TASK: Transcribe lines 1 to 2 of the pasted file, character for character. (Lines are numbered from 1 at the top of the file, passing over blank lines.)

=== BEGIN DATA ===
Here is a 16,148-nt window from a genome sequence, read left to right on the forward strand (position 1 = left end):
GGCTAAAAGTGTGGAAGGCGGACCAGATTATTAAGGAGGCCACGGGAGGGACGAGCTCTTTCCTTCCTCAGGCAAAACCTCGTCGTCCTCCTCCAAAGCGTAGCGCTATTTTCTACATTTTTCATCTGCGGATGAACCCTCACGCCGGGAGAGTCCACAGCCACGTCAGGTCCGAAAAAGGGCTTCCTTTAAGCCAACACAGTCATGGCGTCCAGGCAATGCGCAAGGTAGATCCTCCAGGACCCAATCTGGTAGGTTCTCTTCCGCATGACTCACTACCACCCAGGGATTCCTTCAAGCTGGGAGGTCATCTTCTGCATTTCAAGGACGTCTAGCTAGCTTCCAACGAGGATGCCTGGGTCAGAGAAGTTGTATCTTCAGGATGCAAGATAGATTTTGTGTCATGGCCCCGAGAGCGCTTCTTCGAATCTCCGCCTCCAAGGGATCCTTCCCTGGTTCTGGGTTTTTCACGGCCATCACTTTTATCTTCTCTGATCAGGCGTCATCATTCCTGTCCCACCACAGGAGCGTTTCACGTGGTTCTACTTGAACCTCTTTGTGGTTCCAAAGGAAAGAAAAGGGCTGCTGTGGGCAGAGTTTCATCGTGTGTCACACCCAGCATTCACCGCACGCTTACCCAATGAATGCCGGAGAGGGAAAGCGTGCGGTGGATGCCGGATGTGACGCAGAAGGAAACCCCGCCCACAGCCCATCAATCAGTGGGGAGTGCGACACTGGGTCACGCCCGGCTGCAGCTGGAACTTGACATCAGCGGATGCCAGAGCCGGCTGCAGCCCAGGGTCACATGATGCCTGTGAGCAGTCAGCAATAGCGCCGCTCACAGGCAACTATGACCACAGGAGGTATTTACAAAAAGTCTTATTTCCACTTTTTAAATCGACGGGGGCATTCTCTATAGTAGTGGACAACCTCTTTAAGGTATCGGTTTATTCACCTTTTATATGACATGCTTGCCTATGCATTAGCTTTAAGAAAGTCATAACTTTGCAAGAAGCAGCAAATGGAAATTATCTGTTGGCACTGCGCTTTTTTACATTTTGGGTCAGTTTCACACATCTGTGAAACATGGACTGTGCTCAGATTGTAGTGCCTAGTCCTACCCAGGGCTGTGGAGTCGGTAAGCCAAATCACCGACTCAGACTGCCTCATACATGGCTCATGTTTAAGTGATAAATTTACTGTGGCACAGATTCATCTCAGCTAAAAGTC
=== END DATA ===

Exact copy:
Here is a 16,148-nt window from a genome sequence, read left to right on the forward strand (position 1 = left end):
GGCTAAAAGTGTGGAAGGCGGACCAGATTATTAAGGAGGCCACGGGAGGGACGAGCTCTTTCCTTCCTCAGGCAAAACCTCGTCGTCCTCCTCCAAAGCGTAGCGCTATTTTCTACATTTTTCATCTGCGGATGAACCCTCACGCCGGGAGAGTCCACAGCCACGTCAGGTCCGAAAAAGGGCTTCCTTTAAGCCAACACAGTCATGGCGTCCAGGCAATGCGCAAGGTAGATCCTCCAGGACCCAATCTGGTAGGTTCTCTTCCGCATGACTCACTACCACCCAGGGATTCCTTCAAGCTGGGAGGTCATCTTCTGCATTTCAAGGACGTCTAGCTAGCTTCCAACGAGGATGCCTGGGTCAGAGAAGTTGTATCTTCAGGATGCAAGATAGATTTTGTGTCATGGCCCCGAGAGCGCTTCTTCGAATCTCCGCCTCCAAGGGATCCTTCCCTGGTTCTGGGTTTTTCACGGCCATCACTTTTATCTTCTCTGATCAGGCGTCATCATTCCTGTCCCACCACAGGAGCGTTTCACGTGGTTCTACTTGAACCTCTTTGTGGTTCCAAAGGAAAGAAAAGGGCTGCTGTGGGCAGAGTTTCATCGTGTGTCACACCCAGCATTCACCGCACGCTTACCCAATGAATGCCGGAGAGGGAAAGCGTGCGGTGGATGCCGGATGTGACGCAGAAGGAAACCCCGCCCACAGCCCATCAATCAGTGGGGAGTGCGACACTGGGTCACGCCCGGCTGCAGCTGGAACTTGACATCAGCGGATGCCAGAGCCGGCTGCAGCCCAGGGTCACATGATGCCTGTGAGCAGTCAGCAATAGCGCCGCTCACAGGCAACTATGACCACAGGAGGTATTTACAAAAAGTCTTATTTCCACTTTTTAAATCGACGGGGGCATTCTCTATAGTAGTGGACAACCTCTTTAAGGTATCGGTTTATTCACCTTTTATATGACATGCTTGCCTATGCATTAGCTTTAAGAAAGTCATAACTTTGCAAGAAGCAGCAAATGGAAATTATCTGTTGGCACTGCGCTTTTTTACATTTTGGGTCAGTTTCACACATCTGTGAAACATGGACTGTGCTCAGATTGTAGTGCCTAGTCCTACCCAGGGCTGTGGAGTCGGTAAGCCAAATCACCGACTCAGACTGCCTCATACATGGCTCATGTTTAAGTGATAAATTTACTGTGGCACAGATTCATCTCAGCTAAAAGTC